Affectionately dubbed ‘the prince of grime,’ Ghanaian-born Grime artist Tinchy Stryder has recently been catapulted into the mainstream music world. Fast becoming a favourite with commercial pop fans after signing with Island Records, perhaps some of the grit and hunger has been compromised in favour of a more radio-friendly sound.
Catch 22 is not a bad album, just maybe a little too focused on the fairer sex and his rapid ascent to fame. Having already spawned a number of chart and club favourites, the release marks the acceptance of Grime as a viable artform in the UK music scene. Tinchy’s signature blend of infectious hooks and typical Grime production has helped bring the genre to the masses, although perhaps at the expensive of some artistic integrity.
The album is an enjoyable listen, which radiates positivity and fun. Whilst it is hardly an innovative concept, Tinchy’s light-hearted lyrics can’t help but make you smile. Highlights include the Ruff Sqwad assisted ‘Tryna Be Me’ (produced by Rapid and Dirty Danger) and the bonus track, Tinchy’s interpretation of ‘Express Urself’ (produced by Chase & Status). The introspective ‘Preview’ (produced by Fraser T. Smith) is also well worth a listen.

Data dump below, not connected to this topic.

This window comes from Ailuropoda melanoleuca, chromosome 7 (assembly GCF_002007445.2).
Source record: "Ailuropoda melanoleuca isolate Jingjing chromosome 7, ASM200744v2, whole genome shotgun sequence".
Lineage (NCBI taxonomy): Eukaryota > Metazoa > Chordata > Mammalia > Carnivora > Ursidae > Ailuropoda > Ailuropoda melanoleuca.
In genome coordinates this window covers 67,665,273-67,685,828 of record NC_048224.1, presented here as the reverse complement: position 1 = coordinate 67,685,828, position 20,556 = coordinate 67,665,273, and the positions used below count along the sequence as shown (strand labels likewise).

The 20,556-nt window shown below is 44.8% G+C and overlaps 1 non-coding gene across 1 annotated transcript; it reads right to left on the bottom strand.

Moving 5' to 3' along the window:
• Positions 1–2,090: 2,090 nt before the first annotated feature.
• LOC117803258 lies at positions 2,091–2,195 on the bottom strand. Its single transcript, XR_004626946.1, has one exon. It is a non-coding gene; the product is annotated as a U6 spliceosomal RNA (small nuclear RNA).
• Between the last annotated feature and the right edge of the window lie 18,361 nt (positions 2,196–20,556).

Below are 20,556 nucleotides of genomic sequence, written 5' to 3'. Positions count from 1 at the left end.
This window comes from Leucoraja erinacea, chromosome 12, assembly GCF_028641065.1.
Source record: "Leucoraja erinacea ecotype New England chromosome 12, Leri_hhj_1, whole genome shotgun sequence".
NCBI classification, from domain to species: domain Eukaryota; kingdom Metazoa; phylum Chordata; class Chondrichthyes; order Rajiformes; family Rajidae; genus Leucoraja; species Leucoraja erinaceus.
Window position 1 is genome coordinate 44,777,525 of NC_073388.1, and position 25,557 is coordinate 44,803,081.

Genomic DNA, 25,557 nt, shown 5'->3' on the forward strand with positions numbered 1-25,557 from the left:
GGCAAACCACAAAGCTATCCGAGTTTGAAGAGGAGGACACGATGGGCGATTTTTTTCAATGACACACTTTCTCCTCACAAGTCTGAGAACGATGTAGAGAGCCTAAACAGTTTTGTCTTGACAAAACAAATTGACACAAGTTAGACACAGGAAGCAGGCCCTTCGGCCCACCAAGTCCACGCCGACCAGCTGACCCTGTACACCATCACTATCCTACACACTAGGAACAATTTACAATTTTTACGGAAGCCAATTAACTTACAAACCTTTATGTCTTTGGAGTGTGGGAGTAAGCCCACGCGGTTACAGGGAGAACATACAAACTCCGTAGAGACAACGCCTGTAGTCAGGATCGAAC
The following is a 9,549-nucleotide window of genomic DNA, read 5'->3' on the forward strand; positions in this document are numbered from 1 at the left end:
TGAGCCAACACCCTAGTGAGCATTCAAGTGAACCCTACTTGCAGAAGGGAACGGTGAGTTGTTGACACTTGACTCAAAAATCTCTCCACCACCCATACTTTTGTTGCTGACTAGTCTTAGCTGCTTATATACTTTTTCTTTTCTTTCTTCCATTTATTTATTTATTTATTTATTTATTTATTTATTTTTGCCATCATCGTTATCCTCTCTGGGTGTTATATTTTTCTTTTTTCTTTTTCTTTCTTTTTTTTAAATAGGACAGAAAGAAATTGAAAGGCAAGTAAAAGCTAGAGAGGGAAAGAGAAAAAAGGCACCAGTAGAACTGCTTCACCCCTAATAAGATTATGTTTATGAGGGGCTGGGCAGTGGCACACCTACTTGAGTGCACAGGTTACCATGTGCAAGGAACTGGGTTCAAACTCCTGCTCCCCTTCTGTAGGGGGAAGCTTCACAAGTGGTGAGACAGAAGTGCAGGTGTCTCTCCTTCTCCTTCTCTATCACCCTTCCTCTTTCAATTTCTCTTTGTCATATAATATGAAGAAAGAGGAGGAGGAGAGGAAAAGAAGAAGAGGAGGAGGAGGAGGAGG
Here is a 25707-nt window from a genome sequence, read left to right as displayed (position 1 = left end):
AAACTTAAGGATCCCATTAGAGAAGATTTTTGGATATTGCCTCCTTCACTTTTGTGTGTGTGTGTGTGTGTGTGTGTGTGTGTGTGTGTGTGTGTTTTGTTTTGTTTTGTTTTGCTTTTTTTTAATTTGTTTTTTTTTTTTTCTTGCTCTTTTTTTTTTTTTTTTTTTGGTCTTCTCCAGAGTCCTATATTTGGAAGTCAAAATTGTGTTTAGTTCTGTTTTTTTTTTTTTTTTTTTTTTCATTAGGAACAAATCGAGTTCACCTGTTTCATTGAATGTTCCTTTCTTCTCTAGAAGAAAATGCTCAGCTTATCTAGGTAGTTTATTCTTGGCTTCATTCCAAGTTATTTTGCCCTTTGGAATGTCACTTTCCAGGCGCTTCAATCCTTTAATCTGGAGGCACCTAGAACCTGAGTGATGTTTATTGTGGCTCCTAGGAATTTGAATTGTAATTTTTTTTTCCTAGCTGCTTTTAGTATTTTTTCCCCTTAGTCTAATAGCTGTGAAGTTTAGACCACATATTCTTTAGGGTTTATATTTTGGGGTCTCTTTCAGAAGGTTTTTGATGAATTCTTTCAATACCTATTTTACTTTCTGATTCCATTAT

Whilst it is hardy a pioneering project, Catch 22 marks a positive step for the UK Grime movement. Tinchy’s unique hitmaking formula throughout the release, which serves as an introduction to the talented young artist. Hopefully, as he develops and matures, his sophomore project will provide some of the depth that was lacking in Catch 22, which as we are reminded is just a preview after all. Overall, a good album but perhaps a little too sugar coated for the Grime scene.
On a scale of one to five, one being awful and five being a classic, Catch 22 scores a 3.5.
Catch 22 is out Monday (17th August 2009).